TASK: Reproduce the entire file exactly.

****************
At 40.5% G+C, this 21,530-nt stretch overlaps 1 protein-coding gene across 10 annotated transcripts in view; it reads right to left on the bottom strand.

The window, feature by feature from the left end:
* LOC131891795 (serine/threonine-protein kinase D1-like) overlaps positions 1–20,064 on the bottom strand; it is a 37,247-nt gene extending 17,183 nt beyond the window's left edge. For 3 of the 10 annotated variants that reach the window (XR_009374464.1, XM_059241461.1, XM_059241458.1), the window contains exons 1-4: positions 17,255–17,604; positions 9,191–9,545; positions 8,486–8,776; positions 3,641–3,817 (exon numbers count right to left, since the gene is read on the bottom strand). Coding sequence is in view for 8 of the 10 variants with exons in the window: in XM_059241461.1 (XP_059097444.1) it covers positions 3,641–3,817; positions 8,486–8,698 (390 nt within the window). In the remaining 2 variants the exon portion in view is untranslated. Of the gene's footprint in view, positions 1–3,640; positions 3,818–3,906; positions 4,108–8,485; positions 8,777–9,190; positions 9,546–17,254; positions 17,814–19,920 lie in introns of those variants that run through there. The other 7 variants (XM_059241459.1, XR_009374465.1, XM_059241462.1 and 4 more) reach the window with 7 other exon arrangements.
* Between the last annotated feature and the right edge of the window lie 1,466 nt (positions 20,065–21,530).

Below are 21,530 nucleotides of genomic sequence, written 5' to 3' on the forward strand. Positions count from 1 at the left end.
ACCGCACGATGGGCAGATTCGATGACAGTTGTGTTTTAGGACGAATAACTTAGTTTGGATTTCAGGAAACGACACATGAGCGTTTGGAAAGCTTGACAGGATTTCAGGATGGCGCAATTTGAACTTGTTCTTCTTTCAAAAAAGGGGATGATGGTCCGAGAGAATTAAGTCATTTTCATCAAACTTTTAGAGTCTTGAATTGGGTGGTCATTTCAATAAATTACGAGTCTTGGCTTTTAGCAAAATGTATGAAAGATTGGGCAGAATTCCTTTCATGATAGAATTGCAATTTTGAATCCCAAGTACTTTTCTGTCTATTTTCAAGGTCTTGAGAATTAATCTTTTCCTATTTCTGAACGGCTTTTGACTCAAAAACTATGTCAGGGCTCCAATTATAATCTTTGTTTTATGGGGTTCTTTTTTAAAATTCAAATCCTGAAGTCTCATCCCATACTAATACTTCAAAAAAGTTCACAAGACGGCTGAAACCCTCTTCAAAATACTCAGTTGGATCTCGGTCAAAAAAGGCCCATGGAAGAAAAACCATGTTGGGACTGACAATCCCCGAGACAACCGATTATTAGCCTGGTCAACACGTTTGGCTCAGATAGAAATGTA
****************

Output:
At 40.5% G+C, this 21,530-nt stretch overlaps 1 protein-coding gene across 10 annotated transcripts in view; it reads right to left on the bottom strand.

The window, feature by feature from the left end:
* LOC131891795 (serine/threonine-protein kinase D1-like) overlaps positions 1–20,064 on the bottom strand; it is a 37,247-nt gene extending 17,183 nt beyond the window's left edge. For 3 of the 10 annotated variants that reach the window (XR_009374464.1, XM_059241461.1, XM_059241458.1), the window contains exons 1-4: positions 17,255–17,604; positions 9,191–9,545; positions 8,486–8,776; positions 3,641–3,817 (exon numbers count right to left, since the gene is read on the bottom strand). Coding sequence is in view for 8 of the 10 variants with exons in the window: in XM_059241461.1 (XP_059097444.1) it covers positions 3,641–3,817; positions 8,486–8,698 (390 nt within the window). In the remaining 2 variants the exon portion in view is untranslated. Of the gene's footprint in view, positions 1–3,640; positions 3,818–3,906; positions 4,108–8,485; positions 8,777–9,190; positions 9,546–17,254; positions 17,814–19,920 lie in introns of those variants that run through there. The other 7 variants (XM_059241459.1, XR_009374465.1, XM_059241462.1 and 4 more) reach the window with 7 other exon arrangements.
* Between the last annotated feature and the right edge of the window lie 1,466 nt (positions 20,065–21,530).

Below are 21,530 nucleotides of genomic sequence, written 5' to 3' on the forward strand. Positions count from 1 at the left end.
ACCGCACGATGGGCAGATTCGATGACAGTTGTGTTTTAGGACGAATAACTTAGTTTGGATTTCAGGAAACGACACATGAGCGTTTGGAAAGCTTGACAGGATTTCAGGATGGCGCAATTTGAACTTGTTCTTCTTTCAAAAAAGGGGATGATGGTCCGAGAGAATTAAGTCATTTTCATCAAACTTTTAGAGTCTTGAATTGGGTGGTCATTTCAATAAATTACGAGTCTTGGCTTTTAGCAAAATGTATGAAAGATTGGGCAGAATTCCTTTCATGATAGAATTGCAATTTTGAATCCCAAGTACTTTTCTGTCTATTTTCAAGGTCTTGAGAATTAATCTTTTCCTATTTCTGAACGGCTTTTGACTCAAAAACTATGTCAGGGCTCCAATTATAATCTTTGTTTTATGGGGTTCTTTTTTAAAATTCAAATCCTGAAGTCTCATCCCATACTAATACTTCAAAAAAGTTCACAAGACGGCTGAAACCCTCTTCAAAATACTCAGTTGGATCTCGGTCAAAAAAGGCCCATGGAAGAAAAACCATGTTGGGACTGACAATCCCCGAGACAACCGATTATTAGCCTGGTCAACACGTTTGGCTCAGATAGAAATGTA